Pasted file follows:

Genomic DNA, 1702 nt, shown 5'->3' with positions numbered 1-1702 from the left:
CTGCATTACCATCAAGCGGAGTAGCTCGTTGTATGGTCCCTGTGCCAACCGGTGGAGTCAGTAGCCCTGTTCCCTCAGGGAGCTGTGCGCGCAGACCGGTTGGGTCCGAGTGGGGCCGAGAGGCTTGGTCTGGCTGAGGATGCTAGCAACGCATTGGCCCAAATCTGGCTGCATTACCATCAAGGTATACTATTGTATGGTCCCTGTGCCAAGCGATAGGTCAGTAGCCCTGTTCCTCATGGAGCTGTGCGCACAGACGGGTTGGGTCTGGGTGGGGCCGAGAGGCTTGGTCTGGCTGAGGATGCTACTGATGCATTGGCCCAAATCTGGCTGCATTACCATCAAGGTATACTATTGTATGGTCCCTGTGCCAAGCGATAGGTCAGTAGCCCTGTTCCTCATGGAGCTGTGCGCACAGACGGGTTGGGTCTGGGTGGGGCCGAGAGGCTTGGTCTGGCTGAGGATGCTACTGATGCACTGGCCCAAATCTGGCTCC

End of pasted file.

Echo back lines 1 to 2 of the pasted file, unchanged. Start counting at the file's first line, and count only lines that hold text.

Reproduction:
Genomic DNA, 1702 nt, shown 5'->3' with positions numbered 1-1702 from the left:
CTGCATTACCATCAAGCGGAGTAGCTCGTTGTATGGTCCCTGTGCCAACCGGTGGAGTCAGTAGCCCTGTTCCCTCAGGGAGCTGTGCGCGCAGACCGGTTGGGTCCGAGTGGGGCCGAGAGGCTTGGTCTGGCTGAGGATGCTAGCAACGCATTGGCCCAAATCTGGCTGCATTACCATCAAGGTATACTATTGTATGGTCCCTGTGCCAAGCGATAGGTCAGTAGCCCTGTTCCTCATGGAGCTGTGCGCACAGACGGGTTGGGTCTGGGTGGGGCCGAGAGGCTTGGTCTGGCTGAGGATGCTACTGATGCATTGGCCCAAATCTGGCTGCATTACCATCAAGGTATACTATTGTATGGTCCCTGTGCCAAGCGATAGGTCAGTAGCCCTGTTCCTCATGGAGCTGTGCGCACAGACGGGTTGGGTCTGGGTGGGGCCGAGAGGCTTGGTCTGGCTGAGGATGCTACTGATGCACTGGCCCAAATCTGGCTCC